The John Burton Foundation for Children Without Homes is dedicated to improving the quality of life for California’s homeless children and developing policy solutions to prevent homelessness.

John Burton Foundation
235 Montgomery, Suite 1142
San Francisco, CA 94104
AB 12 Question of the Week Index

2015 List of Child Welfare Legislation

2/17: Strengthening Kinship Families & Upcoming Policy Reforms Web Seminar

2/18 - 2/19: 2016 National Conference on Ending Family and Youth Homelessness

3/2: What is the Future of the Chafee ETV in California?

4/11 - 4/12: Foster Youth Education Summit

New Report Highlights Challenges Faced by California's "Crossover Youth"

Federal Report Finds Increased Rates of Child Maltreatment and Fatality

New County Fiscal Letter Gives Instructions for $200 Payment for Parenting Dependents

What is the Future of the Chafee ETV in California?

DSS Identifies National Accreditation Agencies for New Continuum of Care Reform Standards

AB 12 Question of the Week 

Q: If a youth is exits foster care to kinship guardianship (Kin-GAP) and the court ordered the dependency case closed, is the youth still eligible to claim independent student status on the Free Application for Federal Student Aid (FAFSA)? For the answer, follow this LINK

New Report Highlights Challenges Faced by California’s “Crossover Youth"

The California Child Welfare Co-Investment Partnership’s Winter edition of Insights, “Crossover Youth: A Shared Responsibility” offers an overview of the data, studies, policy and reform efforts currently in action to respond to the needs of the growing number of “crossover” youth in California. The term crossover youth is intended to refer to youth who have been involved with both the child welfare and juvenile justice systems.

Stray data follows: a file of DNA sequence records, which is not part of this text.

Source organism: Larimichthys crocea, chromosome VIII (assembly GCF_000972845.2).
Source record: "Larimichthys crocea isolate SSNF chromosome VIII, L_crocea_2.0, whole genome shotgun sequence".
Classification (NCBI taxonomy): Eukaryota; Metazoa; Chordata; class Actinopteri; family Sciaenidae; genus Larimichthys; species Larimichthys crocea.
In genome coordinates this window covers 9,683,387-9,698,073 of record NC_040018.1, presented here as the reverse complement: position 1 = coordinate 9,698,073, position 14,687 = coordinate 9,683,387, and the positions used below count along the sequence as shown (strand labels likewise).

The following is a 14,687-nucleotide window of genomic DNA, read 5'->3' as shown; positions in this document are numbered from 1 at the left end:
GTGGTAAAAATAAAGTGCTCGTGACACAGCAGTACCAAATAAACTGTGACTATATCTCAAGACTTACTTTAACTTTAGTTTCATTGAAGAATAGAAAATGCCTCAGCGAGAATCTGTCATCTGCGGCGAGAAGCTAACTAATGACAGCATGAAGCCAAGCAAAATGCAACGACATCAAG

The report found that negative outcomes, such as extreme poverty and incarceration, for crossover youth were twice as likely then for youth who have been in just one child welfare agency. The report also found that while African-American children make up just 5.6% of the population in California, they make up 21% of the state’s child welfare population. Youth of color are significantly more likely to be incarcerated; with African-Americans being 4.6 times as likely to be involved in the juvenile justice system than white youth. The report also found that while LQBTQ youth represent between five to seven percent of the nation’s youth population, it makes up 13 to 15 percent of crossover youth currently in the juvenile justice system, with 60% of those LGBTQ youth being either African-American or Latino.

While the report chronicles several factors needed to increase the amount of data for this growing subset of youth, it also highlights the growing proactive responses from counties, current state policy responses and policies and programs such as the Title IV-E Waiver Child Welfare Demonstration Project, the Continuing of Care Reform (CCR), the California Judicial Council’s Task Force for Criminal Justice Collaboration on Mental Health Issues, and the California Chief Justice’s Keeping Kids in School and Out-of-Court Initiative.

The report concludes with suggestions to effectively address the needs of crossover youth such as establishing a common language, provide additional training to judges and counsel, and integrating cultural and gender specific trauma informed practices. To read the report please click HERE.  

Federal Report Finds Increased Rates of Child Maltreatment and Fatality

The Child Maltreatment Report was released by Children’s Bureau on January 25th , providing national and state data about rates of child abuse and neglect in federal fiscal year 2014 (FFY 2014.) Nationally, the report estimates that child protective services agencies received a total of 3.6 million reports of suspected child abuse, up slightly from 3.5 million in FFY 2013. After screening these reports, and completing further investigation, approximately 702,000— or 9.4 children out of every 1,000 in the US— were victims of maltreatment in FFY 2014, also up slightly from FFY 2013.